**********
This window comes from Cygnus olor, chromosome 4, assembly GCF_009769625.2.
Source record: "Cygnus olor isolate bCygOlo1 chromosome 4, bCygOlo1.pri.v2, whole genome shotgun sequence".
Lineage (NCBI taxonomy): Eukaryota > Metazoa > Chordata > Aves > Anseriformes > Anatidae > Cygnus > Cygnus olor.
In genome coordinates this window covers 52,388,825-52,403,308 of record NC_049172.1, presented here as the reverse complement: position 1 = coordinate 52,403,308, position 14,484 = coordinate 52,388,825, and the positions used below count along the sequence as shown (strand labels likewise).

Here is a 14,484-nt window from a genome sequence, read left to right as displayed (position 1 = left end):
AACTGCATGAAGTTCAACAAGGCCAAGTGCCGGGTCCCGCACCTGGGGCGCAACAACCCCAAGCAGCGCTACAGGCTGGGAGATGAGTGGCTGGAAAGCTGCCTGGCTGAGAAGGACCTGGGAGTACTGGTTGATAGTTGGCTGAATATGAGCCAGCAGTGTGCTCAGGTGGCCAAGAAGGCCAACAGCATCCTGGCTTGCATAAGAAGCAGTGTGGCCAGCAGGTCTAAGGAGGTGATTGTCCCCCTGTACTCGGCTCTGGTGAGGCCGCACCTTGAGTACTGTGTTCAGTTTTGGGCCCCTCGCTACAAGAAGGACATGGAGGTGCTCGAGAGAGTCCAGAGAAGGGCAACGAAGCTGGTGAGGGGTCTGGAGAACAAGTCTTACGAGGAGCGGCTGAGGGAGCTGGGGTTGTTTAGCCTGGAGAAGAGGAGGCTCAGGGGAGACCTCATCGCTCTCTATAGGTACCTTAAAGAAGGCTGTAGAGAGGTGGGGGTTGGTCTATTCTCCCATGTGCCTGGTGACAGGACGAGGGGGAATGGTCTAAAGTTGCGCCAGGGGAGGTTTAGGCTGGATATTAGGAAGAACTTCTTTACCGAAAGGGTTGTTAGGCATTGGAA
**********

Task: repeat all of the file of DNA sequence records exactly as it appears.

This window comes from Cygnus olor, chromosome 4, assembly GCF_009769625.2.
Source record: "Cygnus olor isolate bCygOlo1 chromosome 4, bCygOlo1.pri.v2, whole genome shotgun sequence".
Lineage (NCBI taxonomy): Eukaryota > Metazoa > Chordata > Aves > Anseriformes > Anatidae > Cygnus > Cygnus olor.
In genome coordinates this window covers 52,388,825-52,403,308 of record NC_049172.1, presented here as the reverse complement: position 1 = coordinate 52,403,308, position 14,484 = coordinate 52,388,825, and the positions used below count along the sequence as shown (strand labels likewise).

Here is a 14,484-nt window from a genome sequence, read left to right as displayed (position 1 = left end):
AACTGCATGAAGTTCAACAAGGCCAAGTGCCGGGTCCCGCACCTGGGGCGCAACAACCCCAAGCAGCGCTACAGGCTGGGAGATGAGTGGCTGGAAAGCTGCCTGGCTGAGAAGGACCTGGGAGTACTGGTTGATAGTTGGCTGAATATGAGCCAGCAGTGTGCTCAGGTGGCCAAGAAGGCCAACAGCATCCTGGCTTGCATAAGAAGCAGTGTGGCCAGCAGGTCTAAGGAGGTGATTGTCCCCCTGTACTCGGCTCTGGTGAGGCCGCACCTTGAGTACTGTGTTCAGTTTTGGGCCCCTCGCTACAAGAAGGACATGGAGGTGCTCGAGAGAGTCCAGAGAAGGGCAACGAAGCTGGTGAGGGGTCTGGAGAACAAGTCTTACGAGGAGCGGCTGAGGGAGCTGGGGTTGTTTAGCCTGGAGAAGAGGAGGCTCAGGGGAGACCTCATCGCTCTCTATAGGTACCTTAAAGAAGGCTGTAGAGAGGTGGGGGTTGGTCTATTCTCCCATGTGCCTGGTGACAGGACGAGGGGGAATGGTCTAAAGTTGCGCCAGGGGAGGTTTAGGCTGGATATTAGGAAGAACTTCTTTACCGAAAGGGTTGTTAGGCATTGGAA